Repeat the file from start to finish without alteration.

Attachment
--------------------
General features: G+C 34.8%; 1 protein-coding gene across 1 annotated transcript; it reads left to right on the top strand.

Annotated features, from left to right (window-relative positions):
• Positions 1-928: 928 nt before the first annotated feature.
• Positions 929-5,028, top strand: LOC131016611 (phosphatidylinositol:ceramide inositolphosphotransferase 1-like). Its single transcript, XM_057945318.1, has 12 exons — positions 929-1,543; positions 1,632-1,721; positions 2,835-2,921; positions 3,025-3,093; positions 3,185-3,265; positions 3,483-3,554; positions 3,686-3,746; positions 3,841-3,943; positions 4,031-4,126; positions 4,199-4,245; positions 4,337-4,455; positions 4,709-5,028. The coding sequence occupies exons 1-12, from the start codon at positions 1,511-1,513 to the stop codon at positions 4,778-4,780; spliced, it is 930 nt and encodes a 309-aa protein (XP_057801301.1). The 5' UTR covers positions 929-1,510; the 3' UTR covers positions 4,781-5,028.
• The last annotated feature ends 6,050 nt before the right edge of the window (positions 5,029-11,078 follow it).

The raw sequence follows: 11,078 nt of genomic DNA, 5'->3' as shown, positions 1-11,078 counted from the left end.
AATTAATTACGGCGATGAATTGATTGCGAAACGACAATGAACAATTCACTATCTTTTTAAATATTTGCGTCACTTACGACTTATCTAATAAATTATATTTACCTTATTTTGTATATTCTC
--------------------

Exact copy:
General features: G+C 34.8%; 1 protein-coding gene across 1 annotated transcript; it reads left to right on the top strand.

Annotated features, from left to right (window-relative positions):
• Positions 1-928: 928 nt before the first annotated feature.
• Positions 929-5,028, top strand: LOC131016611 (phosphatidylinositol:ceramide inositolphosphotransferase 1-like). Its single transcript, XM_057945318.1, has 12 exons — positions 929-1,543; positions 1,632-1,721; positions 2,835-2,921; positions 3,025-3,093; positions 3,185-3,265; positions 3,483-3,554; positions 3,686-3,746; positions 3,841-3,943; positions 4,031-4,126; positions 4,199-4,245; positions 4,337-4,455; positions 4,709-5,028. The coding sequence occupies exons 1-12, from the start codon at positions 1,511-1,513 to the stop codon at positions 4,778-4,780; spliced, it is 930 nt and encodes a 309-aa protein (XP_057801301.1). The 5' UTR covers positions 929-1,510; the 3' UTR covers positions 4,781-5,028.
• The last annotated feature ends 6,050 nt before the right edge of the window (positions 5,029-11,078 follow it).

The raw sequence follows: 11,078 nt of genomic DNA, 5'->3' as shown, positions 1-11,078 counted from the left end.
AATTAATTACGGCGATGAATTGATTGCGAAACGACAATGAACAATTCACTATCTTTTTAAATATTTGCGTCACTTACGACTTATCTAATAAATTATATTTACCTTATTTTGTATATTCTC